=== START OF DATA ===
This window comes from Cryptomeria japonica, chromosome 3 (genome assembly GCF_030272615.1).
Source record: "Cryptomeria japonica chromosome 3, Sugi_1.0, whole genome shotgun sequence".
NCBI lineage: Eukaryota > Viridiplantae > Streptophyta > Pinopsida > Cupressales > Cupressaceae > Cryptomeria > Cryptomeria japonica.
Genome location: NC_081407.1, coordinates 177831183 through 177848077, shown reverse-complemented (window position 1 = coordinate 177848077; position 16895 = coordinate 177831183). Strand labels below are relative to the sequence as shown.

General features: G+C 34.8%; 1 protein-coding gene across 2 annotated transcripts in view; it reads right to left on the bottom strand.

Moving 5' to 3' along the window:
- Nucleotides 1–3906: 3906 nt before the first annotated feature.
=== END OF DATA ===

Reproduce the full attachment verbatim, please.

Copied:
This window comes from Cryptomeria japonica, chromosome 3 (genome assembly GCF_030272615.1).
Source record: "Cryptomeria japonica chromosome 3, Sugi_1.0, whole genome shotgun sequence".
NCBI lineage: Eukaryota > Viridiplantae > Streptophyta > Pinopsida > Cupressales > Cupressaceae > Cryptomeria > Cryptomeria japonica.
Genome location: NC_081407.1, coordinates 177831183 through 177848077, shown reverse-complemented (window position 1 = coordinate 177848077; position 16895 = coordinate 177831183). Strand labels below are relative to the sequence as shown.

General features: G+C 34.8%; 1 protein-coding gene across 2 annotated transcripts in view; it reads right to left on the bottom strand.

Moving 5' to 3' along the window:
- Nucleotides 1–3906: 3906 nt before the first annotated feature.